Farang is the word for foreigner in Thai, and it is in Thailand we began to notice restaurants that were either entirely full or entirely empty and devoid of human presence. The first minutes just after sunset, those critical moments when the early diners go out on the prowl, can mean a night full of business or a night of desperately wailing menu choices at the backs of people in Hawaiian shirts. “We have pizza!” they cry, waving frantically to open tables. “Spaghetti! Fried rice! Pad thai!” Please Christ just come into my restaurant! It would be unbecoming to beg, but they get close.
Because one table full of foreign tourists means more will come, as though drawn in by homing beacon or the distinct smell of beer and SPF 70. If you’re the first in the restaurant, the waiters will try to convince you to sit as close to the entrance as possible, to lure in still more, like a lighthouse in the fog. You are the herald, they whisper, and through you the word will be spread. You are the safety mechanism, the seal of approval that communicates that everything is okay. We wanted to resent the implication, the need to always be sat facing the front window, not each other, smiling and clinking our glasses excitedly, but when we saw the effectiveness we couldn’t really argue.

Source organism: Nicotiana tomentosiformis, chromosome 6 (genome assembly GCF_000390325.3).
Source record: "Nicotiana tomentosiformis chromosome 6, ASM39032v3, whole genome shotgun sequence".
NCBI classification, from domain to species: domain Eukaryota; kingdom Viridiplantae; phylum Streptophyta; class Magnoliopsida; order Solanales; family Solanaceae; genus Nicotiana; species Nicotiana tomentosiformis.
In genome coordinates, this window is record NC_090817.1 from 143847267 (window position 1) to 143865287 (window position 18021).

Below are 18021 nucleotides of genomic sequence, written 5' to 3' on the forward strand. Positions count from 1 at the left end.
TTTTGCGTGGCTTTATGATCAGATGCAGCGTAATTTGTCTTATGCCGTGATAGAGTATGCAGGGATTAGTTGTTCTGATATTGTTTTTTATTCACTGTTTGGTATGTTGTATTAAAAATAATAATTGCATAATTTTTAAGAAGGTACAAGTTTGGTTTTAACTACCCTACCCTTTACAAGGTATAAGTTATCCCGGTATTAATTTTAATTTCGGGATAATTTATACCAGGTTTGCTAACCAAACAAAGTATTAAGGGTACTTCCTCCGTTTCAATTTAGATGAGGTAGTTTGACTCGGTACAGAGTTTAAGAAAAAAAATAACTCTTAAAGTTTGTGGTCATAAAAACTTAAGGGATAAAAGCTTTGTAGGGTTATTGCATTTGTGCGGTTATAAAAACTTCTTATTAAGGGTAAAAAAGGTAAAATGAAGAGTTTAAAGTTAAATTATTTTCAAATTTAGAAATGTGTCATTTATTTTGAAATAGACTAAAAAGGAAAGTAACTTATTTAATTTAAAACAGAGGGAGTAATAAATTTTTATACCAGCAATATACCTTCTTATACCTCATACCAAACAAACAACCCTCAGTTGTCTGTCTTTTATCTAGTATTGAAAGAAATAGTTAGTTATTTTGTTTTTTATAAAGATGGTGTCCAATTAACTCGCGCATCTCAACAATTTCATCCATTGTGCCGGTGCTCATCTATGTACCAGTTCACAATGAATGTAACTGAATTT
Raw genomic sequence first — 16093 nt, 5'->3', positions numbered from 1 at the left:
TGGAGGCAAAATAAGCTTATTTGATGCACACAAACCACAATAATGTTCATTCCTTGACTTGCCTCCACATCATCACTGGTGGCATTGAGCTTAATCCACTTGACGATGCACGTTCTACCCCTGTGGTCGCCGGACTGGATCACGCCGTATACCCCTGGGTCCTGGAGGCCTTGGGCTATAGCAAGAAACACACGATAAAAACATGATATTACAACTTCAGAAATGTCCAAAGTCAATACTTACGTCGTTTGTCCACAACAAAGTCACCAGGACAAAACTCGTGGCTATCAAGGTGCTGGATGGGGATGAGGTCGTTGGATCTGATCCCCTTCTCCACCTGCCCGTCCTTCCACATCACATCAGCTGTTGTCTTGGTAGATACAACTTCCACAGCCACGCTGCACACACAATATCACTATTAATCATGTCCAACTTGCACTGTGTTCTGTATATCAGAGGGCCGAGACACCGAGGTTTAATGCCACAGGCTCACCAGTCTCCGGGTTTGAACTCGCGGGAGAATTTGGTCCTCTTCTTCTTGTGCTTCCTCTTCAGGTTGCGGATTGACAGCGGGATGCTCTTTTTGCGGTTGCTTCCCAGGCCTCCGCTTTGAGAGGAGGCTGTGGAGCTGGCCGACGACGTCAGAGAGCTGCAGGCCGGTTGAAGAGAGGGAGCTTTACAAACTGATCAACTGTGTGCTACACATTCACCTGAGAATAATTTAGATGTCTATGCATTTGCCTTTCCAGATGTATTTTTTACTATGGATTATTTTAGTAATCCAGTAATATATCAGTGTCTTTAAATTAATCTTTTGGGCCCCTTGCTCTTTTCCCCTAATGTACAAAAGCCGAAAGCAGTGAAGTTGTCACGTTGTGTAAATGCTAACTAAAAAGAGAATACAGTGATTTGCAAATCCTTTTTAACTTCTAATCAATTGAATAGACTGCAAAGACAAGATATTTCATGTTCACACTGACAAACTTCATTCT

This conventional wisdom carried back to our days in Korea, where the local belief was that a full restaurant was probably tastier than sparsely attended adjacent feeding centres. An empty restaurant, the logic went, was one being actively shunned for low quality, and thus Koreans would often wait for a seat at a popular restaurant even if there might be seats at identical fooderias nearby. (And I can assure you: there are other restaurants nearby. There were 12 different barbeque joints within a two-minute walk from my apartment building.)